Kemp appeals ruling on leadership committee funds in primary
ATLANTA (AP) — Georgia Gov. Brian Kemp is appealing a federal judge’s ruling that says a “leadership committee” the governor created under a new state law cannot spend money to get him reelected during the Republican primary.
U.S. District Judge Mark Cohen’s ruling came last month in a lawsuit filed by former U.S. Sen. David Perdue, who’s challenging Kemp in the primary. Kemp and his leadership committee on Wednesday filed a notice of appeal to the 11th U.S. Circuit Court of Appeals.
The law, passed by state legislators last year and signed by Kemp, allows certain top elected officials, including the governor and party nominees, to create leadership committees that can raise campaign funds without limits, including during a legislative session. Just after the law took effect in July, Kemp created the Georgians First Leadership Committee.
Perdue and his campaign allege in the suit that the law gives Kemp an unfair fundraising and spending advantage in the primary. The lawsuit asked the judge to find the law unconstitutional. Perdue also asked the judge to block the new law while the litigation was pending.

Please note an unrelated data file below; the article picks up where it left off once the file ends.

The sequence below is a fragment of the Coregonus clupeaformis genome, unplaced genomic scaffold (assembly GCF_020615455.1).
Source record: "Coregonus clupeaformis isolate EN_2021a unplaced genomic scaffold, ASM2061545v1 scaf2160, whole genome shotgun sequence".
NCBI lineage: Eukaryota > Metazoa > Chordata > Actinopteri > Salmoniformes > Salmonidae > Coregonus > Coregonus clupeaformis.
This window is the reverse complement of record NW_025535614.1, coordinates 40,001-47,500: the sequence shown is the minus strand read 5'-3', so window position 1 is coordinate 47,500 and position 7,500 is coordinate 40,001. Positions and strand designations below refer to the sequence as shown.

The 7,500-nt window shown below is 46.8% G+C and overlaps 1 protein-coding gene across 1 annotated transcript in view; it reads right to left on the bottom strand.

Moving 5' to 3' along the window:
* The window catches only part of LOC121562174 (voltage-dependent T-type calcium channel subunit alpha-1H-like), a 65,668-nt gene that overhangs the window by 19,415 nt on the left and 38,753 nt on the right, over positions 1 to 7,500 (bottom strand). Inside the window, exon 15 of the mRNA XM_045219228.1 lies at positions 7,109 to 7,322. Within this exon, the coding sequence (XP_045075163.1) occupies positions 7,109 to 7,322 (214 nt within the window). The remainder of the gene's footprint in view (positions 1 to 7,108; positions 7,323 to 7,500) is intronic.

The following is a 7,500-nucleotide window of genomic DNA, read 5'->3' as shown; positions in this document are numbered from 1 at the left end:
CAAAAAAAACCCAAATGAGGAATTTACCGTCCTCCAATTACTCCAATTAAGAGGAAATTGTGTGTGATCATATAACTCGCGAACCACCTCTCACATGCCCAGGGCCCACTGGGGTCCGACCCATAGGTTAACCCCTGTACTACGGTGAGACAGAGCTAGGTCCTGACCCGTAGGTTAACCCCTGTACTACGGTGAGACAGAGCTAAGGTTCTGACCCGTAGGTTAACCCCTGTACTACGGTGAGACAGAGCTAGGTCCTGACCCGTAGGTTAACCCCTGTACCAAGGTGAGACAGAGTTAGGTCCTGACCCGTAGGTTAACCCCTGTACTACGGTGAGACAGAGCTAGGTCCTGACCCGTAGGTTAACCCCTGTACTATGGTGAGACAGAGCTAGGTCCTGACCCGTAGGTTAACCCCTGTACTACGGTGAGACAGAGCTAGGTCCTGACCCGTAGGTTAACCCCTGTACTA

Cohen issued an order granting a preliminary injunction that prohibits Georgians First from spending money to advocate for Kemp’s reelection or his opponent’s defeat during the primary and any primary runoff.
But the order said the leadership committee could continue to receive contributions and spend money in support of other public officials in accordance with campaign finance laws. The order also didn’t make unlawful any expenditures the committee had already made to support Kemp.